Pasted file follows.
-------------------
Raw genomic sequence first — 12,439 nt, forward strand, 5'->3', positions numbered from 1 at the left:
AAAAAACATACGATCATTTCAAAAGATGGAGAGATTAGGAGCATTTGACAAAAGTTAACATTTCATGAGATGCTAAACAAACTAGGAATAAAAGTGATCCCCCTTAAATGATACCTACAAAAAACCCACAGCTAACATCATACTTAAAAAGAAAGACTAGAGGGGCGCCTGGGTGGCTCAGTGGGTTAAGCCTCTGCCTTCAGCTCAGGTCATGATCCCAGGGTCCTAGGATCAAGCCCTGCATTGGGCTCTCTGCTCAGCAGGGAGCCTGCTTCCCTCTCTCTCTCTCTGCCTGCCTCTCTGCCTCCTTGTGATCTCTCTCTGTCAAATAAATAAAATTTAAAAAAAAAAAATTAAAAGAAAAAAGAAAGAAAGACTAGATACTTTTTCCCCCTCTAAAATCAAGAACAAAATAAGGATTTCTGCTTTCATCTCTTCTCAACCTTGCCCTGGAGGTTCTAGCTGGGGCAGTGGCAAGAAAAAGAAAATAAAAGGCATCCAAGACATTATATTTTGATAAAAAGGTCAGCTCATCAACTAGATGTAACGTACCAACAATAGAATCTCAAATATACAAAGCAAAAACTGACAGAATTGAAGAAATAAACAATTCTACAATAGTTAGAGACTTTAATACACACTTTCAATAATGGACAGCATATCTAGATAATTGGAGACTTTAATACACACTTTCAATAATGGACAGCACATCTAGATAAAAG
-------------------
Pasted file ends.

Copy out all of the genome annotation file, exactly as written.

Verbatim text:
Raw genomic sequence first — 12,439 nt, forward strand, 5'->3', positions numbered from 1 at the left:
AAAAAACATACGATCATTTCAAAAGATGGAGAGATTAGGAGCATTTGACAAAAGTTAACATTTCATGAGATGCTAAACAAACTAGGAATAAAAGTGATCCCCCTTAAATGATACCTACAAAAAACCCACAGCTAACATCATACTTAAAAAGAAAGACTAGAGGGGCGCCTGGGTGGCTCAGTGGGTTAAGCCTCTGCCTTCAGCTCAGGTCATGATCCCAGGGTCCTAGGATCAAGCCCTGCATTGGGCTCTCTGCTCAGCAGGGAGCCTGCTTCCCTCTCTCTCTCTCTGCCTGCCTCTCTGCCTCCTTGTGATCTCTCTCTGTCAAATAAATAAAATTTAAAAAAAAAAAATTAAAAGAAAAAAGAAAGAAAGACTAGATACTTTTTCCCCCTCTAAAATCAAGAACAAAATAAGGATTTCTGCTTTCATCTCTTCTCAACCTTGCCCTGGAGGTTCTAGCTGGGGCAGTGGCAAGAAAAAGAAAATAAAAGGCATCCAAGACATTATATTTTGATAAAAAGGTCAGCTCATCAACTAGATGTAACGTACCAACAATAGAATCTCAAATATACAAAGCAAAAACTGACAGAATTGAAGAAATAAACAATTCTACAATAGTTAGAGACTTTAATACACACTTTCAATAATGGACAGCATATCTAGATAATTGGAGACTTTAATACACACTTTCAATAATGGACAGCACATCTAGATAAAAG